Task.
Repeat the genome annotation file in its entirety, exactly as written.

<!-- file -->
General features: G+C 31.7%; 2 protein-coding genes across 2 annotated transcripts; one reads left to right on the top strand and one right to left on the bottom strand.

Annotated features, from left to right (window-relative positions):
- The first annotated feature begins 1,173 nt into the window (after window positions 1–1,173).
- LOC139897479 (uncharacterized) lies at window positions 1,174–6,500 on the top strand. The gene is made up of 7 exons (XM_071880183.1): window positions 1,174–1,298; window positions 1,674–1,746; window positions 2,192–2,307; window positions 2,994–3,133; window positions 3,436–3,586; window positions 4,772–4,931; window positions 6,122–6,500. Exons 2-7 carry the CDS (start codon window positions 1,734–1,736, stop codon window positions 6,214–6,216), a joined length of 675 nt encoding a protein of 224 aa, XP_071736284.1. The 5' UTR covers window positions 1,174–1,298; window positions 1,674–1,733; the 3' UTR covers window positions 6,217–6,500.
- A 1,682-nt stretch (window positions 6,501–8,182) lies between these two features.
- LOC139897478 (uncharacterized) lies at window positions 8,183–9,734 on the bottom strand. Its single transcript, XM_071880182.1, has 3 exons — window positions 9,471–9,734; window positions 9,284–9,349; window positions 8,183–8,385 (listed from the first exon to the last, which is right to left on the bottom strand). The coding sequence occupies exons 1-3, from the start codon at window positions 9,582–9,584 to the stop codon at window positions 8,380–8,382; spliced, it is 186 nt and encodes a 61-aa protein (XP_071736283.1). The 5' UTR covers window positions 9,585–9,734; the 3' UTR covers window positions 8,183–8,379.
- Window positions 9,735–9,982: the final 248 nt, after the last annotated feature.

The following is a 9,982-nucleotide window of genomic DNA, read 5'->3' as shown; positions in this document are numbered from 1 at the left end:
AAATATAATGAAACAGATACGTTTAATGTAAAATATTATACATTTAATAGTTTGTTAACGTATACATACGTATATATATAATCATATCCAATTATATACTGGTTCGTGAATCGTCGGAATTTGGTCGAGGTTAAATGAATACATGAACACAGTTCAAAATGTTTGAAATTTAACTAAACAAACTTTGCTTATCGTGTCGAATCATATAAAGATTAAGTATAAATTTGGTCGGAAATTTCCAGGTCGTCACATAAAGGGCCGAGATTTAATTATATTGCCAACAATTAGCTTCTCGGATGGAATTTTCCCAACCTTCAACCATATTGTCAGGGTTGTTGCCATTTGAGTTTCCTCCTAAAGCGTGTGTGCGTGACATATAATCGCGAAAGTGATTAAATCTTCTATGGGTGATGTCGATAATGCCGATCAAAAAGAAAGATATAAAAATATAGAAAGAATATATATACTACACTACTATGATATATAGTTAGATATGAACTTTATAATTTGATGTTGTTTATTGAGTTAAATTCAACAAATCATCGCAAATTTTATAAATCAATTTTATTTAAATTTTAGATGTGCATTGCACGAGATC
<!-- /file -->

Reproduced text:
General features: G+C 31.7%; 2 protein-coding genes across 2 annotated transcripts; one reads left to right on the top strand and one right to left on the bottom strand.

Annotated features, from left to right (window-relative positions):
- The first annotated feature begins 1,173 nt into the window (after window positions 1–1,173).
- LOC139897479 (uncharacterized) lies at window positions 1,174–6,500 on the top strand. The gene is made up of 7 exons (XM_071880183.1): window positions 1,174–1,298; window positions 1,674–1,746; window positions 2,192–2,307; window positions 2,994–3,133; window positions 3,436–3,586; window positions 4,772–4,931; window positions 6,122–6,500. Exons 2-7 carry the CDS (start codon window positions 1,734–1,736, stop codon window positions 6,214–6,216), a joined length of 675 nt encoding a protein of 224 aa, XP_071736284.1. The 5' UTR covers window positions 1,174–1,298; window positions 1,674–1,733; the 3' UTR covers window positions 6,217–6,500.
- A 1,682-nt stretch (window positions 6,501–8,182) lies between these two features.
- LOC139897478 (uncharacterized) lies at window positions 8,183–9,734 on the bottom strand. Its single transcript, XM_071880182.1, has 3 exons — window positions 9,471–9,734; window positions 9,284–9,349; window positions 8,183–8,385 (listed from the first exon to the last, which is right to left on the bottom strand). The coding sequence occupies exons 1-3, from the start codon at window positions 9,582–9,584 to the stop codon at window positions 8,380–8,382; spliced, it is 186 nt and encodes a 61-aa protein (XP_071736283.1). The 5' UTR covers window positions 9,585–9,734; the 3' UTR covers window positions 8,183–8,379.
- Window positions 9,735–9,982: the final 248 nt, after the last annotated feature.

The following is a 9,982-nucleotide window of genomic DNA, read 5'->3' as shown; positions in this document are numbered from 1 at the left end:
AAATATAATGAAACAGATACGTTTAATGTAAAATATTATACATTTAATAGTTTGTTAACGTATACATACGTATATATATAATCATATCCAATTATATACTGGTTCGTGAATCGTCGGAATTTGGTCGAGGTTAAATGAATACATGAACACAGTTCAAAATGTTTGAAATTTAACTAAACAAACTTTGCTTATCGTGTCGAATCATATAAAGATTAAGTATAAATTTGGTCGGAAATTTCCAGGTCGTCACATAAAGGGCCGAGATTTAATTATATTGCCAACAATTAGCTTCTCGGATGGAATTTTCCCAACCTTCAACCATATTGTCAGGGTTGTTGCCATTTGAGTTTCCTCCTAAAGCGTGTGTGCGTGACATATAATCGCGAAAGTGATTAAATCTTCTATGGGTGATGTCGATAATGCCGATCAAAAAGAAAGATATAAAAATATAGAAAGAATATATATACTACACTACTATGATATATAGTTAGATATGAACTTTATAATTTGATGTTGTTTATTGAGTTAAATTCAACAAATCATCGCAAATTTTATAAATCAATTTTATTTAAATTTTAGATGTGCATTGCACGAGATC